Growth Hacking is data science at your fingertips

Growth hacks are always masterminded, and their success is heavily dependent on the growth hackers’ patience and creativity on one hand, and the relevancy and accuracy of the data intelligence on the other. A visionary data-driven mindset and the ability to try many approaches quickly using analytics tools and real-time intelligence are what differentiates successful growth hackers from others.

For instance, how many of my app users have moderate to high attrition risk and had higher than average In-App Purchases in the last 28 days.

You want such answers in sub-seconds rather than running massive map-reduce jobs or exporting the data to another service and running expensive big queries requiring multiple resources.

Growth Hacks may not be portable

Is your service Mobile-only? Mobile-first? WatchOS-only? Web-first? Growth hacking methods, best practices, and techniques that worked well for your website may not necessarily work verbatim for your mobile apps, your wearable app or your smart TV app.

A mobile growth hacker is mindful of the differences in platforms and user patterns on these platforms. Even user behaviors and patterns of users using multiple devices (e.g. tablet and smartphone) are significantly different and specific to the device they are using. The behavior of the same app by the same user may be characteristically different on iPhone and iPad. It is not uncommon to develop growth hacking strategies that are different for different platforms.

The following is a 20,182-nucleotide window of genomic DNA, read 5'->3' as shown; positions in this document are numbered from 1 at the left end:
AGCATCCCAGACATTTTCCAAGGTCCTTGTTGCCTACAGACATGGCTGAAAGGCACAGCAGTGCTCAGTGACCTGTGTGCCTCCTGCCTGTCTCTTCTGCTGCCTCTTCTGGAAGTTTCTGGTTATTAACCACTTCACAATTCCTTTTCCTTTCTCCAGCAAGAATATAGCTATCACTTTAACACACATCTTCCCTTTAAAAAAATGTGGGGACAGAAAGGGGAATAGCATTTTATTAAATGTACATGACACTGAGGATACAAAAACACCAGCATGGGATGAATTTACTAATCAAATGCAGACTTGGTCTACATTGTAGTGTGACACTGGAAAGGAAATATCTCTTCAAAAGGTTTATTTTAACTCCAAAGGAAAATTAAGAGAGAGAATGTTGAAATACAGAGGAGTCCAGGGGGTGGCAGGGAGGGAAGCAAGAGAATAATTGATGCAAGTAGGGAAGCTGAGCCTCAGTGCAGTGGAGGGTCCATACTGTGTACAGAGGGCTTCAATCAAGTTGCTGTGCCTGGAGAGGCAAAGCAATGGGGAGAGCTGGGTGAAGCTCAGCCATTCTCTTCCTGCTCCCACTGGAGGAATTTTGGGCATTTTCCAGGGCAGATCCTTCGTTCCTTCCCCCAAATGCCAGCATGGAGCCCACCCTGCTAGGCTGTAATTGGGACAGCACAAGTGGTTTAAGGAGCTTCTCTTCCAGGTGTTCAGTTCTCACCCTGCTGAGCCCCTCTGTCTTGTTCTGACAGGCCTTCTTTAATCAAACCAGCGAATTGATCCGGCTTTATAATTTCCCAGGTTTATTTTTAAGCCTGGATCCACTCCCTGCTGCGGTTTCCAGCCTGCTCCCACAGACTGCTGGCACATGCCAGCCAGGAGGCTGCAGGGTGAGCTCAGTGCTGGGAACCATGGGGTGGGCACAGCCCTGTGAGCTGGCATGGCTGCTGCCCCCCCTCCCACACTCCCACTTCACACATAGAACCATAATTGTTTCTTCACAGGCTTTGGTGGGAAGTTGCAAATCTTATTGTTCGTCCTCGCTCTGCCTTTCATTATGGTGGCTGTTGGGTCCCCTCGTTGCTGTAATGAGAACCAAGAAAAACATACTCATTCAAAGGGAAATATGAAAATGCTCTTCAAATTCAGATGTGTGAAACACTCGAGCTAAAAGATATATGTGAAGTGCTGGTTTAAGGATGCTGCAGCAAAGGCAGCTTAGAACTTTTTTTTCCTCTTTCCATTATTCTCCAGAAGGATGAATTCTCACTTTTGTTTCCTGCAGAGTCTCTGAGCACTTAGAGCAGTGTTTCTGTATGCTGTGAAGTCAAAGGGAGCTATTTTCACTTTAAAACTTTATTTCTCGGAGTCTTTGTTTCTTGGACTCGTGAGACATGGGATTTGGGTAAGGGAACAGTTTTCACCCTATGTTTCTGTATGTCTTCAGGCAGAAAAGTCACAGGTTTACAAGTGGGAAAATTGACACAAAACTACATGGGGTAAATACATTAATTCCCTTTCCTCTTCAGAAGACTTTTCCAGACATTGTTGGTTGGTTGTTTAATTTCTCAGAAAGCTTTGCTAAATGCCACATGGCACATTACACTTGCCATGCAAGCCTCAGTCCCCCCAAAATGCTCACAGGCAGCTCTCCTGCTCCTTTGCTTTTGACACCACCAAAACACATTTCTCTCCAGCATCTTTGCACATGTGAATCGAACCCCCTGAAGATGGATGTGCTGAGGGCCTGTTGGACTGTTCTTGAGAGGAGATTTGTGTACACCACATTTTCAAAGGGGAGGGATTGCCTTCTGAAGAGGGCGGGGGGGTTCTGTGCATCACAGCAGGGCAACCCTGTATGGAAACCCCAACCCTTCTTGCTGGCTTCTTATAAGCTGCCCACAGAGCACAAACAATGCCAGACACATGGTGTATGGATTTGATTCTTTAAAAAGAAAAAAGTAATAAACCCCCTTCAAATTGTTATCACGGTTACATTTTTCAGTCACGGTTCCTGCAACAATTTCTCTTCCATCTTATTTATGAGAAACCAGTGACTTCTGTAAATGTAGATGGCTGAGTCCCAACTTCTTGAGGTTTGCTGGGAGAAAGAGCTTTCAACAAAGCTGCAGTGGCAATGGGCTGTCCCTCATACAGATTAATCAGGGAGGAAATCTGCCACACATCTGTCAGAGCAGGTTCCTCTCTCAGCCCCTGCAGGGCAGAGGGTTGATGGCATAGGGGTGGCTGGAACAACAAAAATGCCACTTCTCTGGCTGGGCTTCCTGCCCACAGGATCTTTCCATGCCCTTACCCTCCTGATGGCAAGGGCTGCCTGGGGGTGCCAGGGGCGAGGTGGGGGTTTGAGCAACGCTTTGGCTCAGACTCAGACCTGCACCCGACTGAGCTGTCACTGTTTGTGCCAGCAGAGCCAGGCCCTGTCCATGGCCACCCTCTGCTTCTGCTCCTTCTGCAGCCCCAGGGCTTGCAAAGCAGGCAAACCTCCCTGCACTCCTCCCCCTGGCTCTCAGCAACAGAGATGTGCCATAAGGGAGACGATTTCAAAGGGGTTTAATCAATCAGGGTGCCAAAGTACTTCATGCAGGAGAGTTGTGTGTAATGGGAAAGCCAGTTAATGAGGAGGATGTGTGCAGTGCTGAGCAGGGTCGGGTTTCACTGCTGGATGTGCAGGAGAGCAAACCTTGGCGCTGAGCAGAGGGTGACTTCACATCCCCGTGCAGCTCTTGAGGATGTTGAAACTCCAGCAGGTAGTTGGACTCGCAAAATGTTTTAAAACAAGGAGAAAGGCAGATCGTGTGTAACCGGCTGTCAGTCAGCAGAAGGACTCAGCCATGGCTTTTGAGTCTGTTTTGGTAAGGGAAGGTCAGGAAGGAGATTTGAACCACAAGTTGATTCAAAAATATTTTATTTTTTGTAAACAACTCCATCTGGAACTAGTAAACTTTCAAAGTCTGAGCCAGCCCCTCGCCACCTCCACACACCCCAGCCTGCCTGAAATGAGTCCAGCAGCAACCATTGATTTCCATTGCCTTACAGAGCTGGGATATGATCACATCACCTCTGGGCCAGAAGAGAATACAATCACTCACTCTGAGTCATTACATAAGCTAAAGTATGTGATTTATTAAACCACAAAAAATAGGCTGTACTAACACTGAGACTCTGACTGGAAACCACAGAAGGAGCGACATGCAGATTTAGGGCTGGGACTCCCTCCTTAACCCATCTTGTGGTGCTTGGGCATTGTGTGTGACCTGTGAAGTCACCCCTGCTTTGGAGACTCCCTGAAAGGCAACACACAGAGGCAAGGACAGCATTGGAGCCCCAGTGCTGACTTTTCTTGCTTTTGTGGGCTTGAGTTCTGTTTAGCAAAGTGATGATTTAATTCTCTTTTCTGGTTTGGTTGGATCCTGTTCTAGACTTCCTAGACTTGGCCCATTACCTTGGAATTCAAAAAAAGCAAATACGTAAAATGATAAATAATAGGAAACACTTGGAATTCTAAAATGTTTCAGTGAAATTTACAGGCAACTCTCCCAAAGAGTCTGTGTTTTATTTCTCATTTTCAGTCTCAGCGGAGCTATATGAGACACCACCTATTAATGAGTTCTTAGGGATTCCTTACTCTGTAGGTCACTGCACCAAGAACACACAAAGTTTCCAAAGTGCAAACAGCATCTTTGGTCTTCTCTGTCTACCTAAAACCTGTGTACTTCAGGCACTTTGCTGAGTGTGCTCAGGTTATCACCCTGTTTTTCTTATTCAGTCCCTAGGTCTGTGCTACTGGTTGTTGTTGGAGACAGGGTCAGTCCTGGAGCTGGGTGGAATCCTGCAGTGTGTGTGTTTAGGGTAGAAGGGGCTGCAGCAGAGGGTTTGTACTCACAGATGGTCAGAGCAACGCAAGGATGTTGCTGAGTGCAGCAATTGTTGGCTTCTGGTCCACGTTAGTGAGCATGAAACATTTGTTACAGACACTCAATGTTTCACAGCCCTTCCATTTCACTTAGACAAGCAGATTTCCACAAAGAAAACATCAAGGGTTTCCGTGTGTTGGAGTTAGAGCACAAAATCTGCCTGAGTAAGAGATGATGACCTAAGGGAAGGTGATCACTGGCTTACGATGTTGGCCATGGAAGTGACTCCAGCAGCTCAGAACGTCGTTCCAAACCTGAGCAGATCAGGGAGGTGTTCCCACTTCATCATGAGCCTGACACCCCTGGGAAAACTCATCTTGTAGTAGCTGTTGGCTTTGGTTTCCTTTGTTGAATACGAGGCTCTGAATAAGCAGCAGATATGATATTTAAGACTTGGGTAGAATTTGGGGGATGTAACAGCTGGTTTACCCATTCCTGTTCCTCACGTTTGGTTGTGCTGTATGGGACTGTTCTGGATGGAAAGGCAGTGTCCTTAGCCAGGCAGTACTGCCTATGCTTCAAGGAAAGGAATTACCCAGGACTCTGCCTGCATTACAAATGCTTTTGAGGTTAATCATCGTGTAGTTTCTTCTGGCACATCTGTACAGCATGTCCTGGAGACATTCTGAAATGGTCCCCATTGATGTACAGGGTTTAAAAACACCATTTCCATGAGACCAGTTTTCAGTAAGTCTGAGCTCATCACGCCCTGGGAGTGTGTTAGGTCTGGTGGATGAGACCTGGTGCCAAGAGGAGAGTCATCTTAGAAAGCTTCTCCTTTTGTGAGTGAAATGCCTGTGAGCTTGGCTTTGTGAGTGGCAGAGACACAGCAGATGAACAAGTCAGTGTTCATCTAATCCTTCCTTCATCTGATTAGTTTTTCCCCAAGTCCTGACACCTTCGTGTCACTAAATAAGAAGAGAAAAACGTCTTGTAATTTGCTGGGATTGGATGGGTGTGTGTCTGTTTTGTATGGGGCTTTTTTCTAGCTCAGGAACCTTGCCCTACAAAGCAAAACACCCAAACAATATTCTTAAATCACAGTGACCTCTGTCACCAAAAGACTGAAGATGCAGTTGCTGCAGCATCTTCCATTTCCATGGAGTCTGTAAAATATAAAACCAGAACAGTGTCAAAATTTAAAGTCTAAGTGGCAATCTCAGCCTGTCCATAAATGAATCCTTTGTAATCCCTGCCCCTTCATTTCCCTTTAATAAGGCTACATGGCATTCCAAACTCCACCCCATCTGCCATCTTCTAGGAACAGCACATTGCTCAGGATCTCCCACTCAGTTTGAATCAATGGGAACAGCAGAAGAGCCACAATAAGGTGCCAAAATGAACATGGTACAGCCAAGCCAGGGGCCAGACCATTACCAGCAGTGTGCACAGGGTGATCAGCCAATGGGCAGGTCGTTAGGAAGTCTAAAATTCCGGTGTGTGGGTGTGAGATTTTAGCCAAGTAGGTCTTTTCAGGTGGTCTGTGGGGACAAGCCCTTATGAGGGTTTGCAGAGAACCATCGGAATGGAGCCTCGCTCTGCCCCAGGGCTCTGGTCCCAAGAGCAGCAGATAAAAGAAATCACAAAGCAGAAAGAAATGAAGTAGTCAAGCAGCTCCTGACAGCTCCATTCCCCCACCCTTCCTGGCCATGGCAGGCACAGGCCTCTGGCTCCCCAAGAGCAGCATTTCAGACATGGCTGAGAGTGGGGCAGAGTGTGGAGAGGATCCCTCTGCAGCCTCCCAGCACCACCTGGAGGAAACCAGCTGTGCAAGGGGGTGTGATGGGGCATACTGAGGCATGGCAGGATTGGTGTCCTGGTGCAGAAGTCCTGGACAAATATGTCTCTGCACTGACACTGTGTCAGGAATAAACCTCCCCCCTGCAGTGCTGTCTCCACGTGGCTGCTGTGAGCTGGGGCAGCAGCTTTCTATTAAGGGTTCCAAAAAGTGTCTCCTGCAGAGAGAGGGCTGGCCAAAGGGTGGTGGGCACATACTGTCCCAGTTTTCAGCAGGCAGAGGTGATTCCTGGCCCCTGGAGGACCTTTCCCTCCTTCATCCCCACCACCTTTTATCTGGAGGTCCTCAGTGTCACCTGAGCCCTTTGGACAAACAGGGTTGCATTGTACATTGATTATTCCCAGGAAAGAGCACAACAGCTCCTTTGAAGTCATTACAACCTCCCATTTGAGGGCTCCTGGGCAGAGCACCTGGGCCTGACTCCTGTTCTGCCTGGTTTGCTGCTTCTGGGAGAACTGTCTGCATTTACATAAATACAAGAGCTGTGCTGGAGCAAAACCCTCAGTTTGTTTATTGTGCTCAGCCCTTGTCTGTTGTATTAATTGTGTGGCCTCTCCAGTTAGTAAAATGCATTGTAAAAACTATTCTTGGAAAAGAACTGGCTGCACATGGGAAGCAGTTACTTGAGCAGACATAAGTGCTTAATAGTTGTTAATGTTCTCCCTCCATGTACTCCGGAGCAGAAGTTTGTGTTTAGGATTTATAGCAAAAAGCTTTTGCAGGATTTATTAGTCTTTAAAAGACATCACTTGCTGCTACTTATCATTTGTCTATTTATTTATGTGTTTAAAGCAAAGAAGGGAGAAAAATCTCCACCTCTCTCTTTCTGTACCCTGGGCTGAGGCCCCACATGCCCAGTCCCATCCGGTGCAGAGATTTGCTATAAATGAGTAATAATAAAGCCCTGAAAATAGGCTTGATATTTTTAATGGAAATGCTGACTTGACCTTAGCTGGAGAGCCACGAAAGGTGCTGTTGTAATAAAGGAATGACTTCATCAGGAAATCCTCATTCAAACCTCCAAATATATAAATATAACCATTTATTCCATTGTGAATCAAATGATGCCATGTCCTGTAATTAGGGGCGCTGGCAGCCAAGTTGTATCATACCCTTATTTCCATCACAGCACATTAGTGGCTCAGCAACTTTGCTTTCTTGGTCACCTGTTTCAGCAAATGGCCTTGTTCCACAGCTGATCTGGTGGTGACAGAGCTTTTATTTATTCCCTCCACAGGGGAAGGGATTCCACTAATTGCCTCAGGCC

Growth Hacking is experimentation

Growth hacking is a lot of experimentation to find out what works and what does not. You do not want to wait for your tools to catch up with your thinking. Some Analytical tools require the Growth Hackers to manually analyze data, at times paired with data scientists, instead of focusing on growing hacking the product. Mobile growth hacking mechanisms with shorter lifespans and longer analysis times make current tools frustratingly difficult to use.

Growth Hacking relies on segmentation at scale

Facebook ended 2015 with 1.6 billion monthly active users with 87% on mobile. Mary Meeker reported mobile is growing 12x web. So, is 10 Million users the new 1 Million users? Chris Dixon and Dave McClure agree for the web.

There are 250 million more mobile devices than desktops/laptops, and the difference is growing every day. It is certainly possible for a mobile app to have 10 million and much more users. It is, however, impossible to effectively segment and analyze users using traditional segmentation techniques.

Growth Hacking is a Strategy but not regular Marketing

Search Engine Optimization (SEO), Search Engine Marketing (SEM), App Store Optimization (ASO), Social Marketing, Acquisition Marketing, Remarketing, Resurrection Marketing, Re-acquisition marketing is not Growth Hacking.

Growth Hacking is part of the overall strategy to market and convert both existing and new users.

Growth Hackers who rely on Intelligence Tools are far more successful